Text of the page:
Matters have not crept into the case and we heard arguments today which can nowhere be found in the record.

The matters such as alleged door to door solicitation and the matters of the Montgomery County Council’s hearings are not contained in the record in this case.

There are matters indeed that have crept in as late as reply brief for the petitioners.

Now when we analyze the case as it appeared down below and it was argued in the Fourth Circuit, really the only contention that the petitioners make is that there is no distinction between this case and Sullivan v. Little Hunting Park, that is their really issue, that is their real argument.

And we of course the Fourth Circuit rejected that.

Rejected it for very good reasons after having this case under advisement for over a year.

The points of distinction are substantial and several between Little Hunting Park and this case.

First of all, the most important, Little Hunting Park turned on the fact that there was an attempted assignment of a membership incident to the sale or lease of real property.

You do not have that in this case.

In Little Hunting Park, Freemen moved into the neighborhood and leased his home from Sullivan for a $129 a month.

Henry J. Noyes:

In Sullivan the court found that at least a portion of the $129 was for the pool membership because in Sullivan, the member had a natural to assign his membership.

In this case, Presses moved into this neighborhood in 1967, at least a year before he ever had an idea to attempt to join this pool.

There is no contention that Presses ever attempted to obtain an assignment from an existing member.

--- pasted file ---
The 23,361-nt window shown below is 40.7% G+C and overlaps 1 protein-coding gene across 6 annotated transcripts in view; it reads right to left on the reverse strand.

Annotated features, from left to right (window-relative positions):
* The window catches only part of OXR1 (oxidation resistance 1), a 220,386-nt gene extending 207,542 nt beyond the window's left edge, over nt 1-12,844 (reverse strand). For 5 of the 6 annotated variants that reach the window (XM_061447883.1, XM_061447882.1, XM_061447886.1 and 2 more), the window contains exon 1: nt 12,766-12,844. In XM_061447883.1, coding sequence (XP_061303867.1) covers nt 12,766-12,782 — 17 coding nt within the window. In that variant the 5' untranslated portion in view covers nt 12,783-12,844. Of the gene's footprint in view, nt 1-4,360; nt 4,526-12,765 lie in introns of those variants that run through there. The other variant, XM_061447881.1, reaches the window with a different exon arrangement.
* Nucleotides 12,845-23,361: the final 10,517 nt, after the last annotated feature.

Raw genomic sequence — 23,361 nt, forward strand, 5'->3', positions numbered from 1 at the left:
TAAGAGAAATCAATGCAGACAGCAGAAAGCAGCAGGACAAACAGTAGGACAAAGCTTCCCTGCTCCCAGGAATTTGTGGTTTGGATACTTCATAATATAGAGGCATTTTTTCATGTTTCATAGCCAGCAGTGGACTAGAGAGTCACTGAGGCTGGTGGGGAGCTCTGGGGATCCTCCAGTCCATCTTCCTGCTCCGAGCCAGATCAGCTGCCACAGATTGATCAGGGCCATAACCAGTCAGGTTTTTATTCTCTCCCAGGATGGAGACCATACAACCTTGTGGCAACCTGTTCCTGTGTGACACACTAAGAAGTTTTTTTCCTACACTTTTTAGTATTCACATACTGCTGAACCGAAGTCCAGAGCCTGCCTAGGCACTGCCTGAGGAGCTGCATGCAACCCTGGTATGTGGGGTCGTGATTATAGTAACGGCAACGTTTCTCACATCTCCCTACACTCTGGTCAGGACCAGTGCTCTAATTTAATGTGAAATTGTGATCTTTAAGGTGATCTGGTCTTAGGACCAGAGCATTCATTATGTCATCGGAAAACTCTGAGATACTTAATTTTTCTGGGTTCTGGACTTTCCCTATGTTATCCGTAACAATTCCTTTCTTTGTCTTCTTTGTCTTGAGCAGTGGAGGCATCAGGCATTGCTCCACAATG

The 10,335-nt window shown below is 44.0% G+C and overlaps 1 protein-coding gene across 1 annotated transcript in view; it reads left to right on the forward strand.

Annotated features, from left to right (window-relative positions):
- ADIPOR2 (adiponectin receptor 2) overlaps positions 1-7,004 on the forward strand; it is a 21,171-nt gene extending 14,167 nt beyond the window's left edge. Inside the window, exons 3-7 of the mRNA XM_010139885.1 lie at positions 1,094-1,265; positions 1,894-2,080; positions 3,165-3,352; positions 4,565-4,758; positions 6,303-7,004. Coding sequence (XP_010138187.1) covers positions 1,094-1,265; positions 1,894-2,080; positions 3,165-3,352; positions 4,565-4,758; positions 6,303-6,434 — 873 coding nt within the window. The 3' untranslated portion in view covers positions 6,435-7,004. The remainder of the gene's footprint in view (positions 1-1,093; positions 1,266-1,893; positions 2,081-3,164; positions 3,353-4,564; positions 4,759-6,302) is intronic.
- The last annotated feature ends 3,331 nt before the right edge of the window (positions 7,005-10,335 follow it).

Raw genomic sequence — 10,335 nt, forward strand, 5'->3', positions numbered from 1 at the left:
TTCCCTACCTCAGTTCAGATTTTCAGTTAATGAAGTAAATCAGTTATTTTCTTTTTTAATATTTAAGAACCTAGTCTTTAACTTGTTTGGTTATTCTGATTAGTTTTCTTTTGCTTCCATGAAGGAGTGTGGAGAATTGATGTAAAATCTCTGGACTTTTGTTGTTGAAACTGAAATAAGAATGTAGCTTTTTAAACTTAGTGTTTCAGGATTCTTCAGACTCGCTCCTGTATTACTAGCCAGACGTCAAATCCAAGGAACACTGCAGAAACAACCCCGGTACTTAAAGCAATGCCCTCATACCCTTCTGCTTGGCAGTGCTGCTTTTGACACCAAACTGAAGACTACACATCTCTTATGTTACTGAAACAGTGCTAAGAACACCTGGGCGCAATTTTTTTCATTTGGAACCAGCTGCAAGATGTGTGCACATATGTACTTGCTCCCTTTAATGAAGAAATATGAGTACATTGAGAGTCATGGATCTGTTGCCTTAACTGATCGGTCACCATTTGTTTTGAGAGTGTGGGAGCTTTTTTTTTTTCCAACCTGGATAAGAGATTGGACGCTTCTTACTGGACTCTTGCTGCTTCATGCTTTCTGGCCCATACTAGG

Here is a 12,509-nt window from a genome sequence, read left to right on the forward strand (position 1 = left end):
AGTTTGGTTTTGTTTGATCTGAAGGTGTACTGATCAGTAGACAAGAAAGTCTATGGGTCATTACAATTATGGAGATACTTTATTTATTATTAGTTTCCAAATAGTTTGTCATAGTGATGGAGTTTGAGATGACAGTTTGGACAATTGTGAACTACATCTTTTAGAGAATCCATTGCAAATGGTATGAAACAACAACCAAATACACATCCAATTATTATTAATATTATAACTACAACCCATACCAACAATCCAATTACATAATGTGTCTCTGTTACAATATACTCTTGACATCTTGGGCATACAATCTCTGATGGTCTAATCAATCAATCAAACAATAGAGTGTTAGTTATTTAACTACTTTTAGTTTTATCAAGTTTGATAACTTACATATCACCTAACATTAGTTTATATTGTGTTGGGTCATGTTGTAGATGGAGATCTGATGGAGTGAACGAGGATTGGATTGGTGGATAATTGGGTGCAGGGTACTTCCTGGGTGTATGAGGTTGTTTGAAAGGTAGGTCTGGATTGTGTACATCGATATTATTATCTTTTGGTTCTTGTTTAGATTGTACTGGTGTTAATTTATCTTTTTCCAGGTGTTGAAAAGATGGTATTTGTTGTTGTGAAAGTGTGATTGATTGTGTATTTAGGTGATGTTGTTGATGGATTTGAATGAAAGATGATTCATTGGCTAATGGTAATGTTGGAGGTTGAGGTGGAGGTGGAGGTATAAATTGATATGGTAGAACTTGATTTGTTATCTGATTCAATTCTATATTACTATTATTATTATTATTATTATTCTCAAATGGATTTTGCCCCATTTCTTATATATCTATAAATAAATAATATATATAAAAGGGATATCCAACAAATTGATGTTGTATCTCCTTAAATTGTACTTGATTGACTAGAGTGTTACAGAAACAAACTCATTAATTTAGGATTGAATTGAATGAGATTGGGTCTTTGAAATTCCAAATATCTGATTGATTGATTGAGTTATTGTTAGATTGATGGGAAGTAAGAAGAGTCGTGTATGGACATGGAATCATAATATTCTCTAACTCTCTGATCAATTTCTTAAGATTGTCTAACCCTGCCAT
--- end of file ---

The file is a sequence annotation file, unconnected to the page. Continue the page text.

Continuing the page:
There is no contention that the existing member ever attempted to assign a membership and such attempt to sign it was aborted.

All Presses says that he wants to join.

Now Presses did this.

Presses made informal request to one of the members, or one or two members for an application.

The Directors had a meeting and they voted against Presses and that was as far as it went.

Then Presses —

Thurgood Marshall:

Did they specifically do it on race or not?

Henry J. Noyes:

In Presses’ case the record was stipulated and we do not deny it.

We stipulated to get this case decided on summary judgment that Presses was denied a membership because of his race, that’s in the record, we do not deny that.

And now —

Warren E. Burger:

Well, that has at least the same posture as a finding of fact of the District Court, based on substantial evidence then, doesn’t it?

Henry J. Noyes:

At that point.

Now Presses however, here is how we distinguish Little Hunting Park, in Little Hunting Park, first of all the Board of Directors had the sole control over membership.

In Wheaton-Haven Presses asked for an application and they would not give an application, this was a Board of Directors vote.

However the bylaws of Wheaton-Haven provide that any member at any meeting can propose a member and a majority of the members can elect in a member.

You don’t have that or you did not have that in Sullivan v. Little Hunting Park.

So rather than have Tillman the plaintiff in this case, as a member propose him at the next annual meeting of members for membership, he did not even bother attempting to follow that route, because the board refused to give him an application, he immediately went into the courts.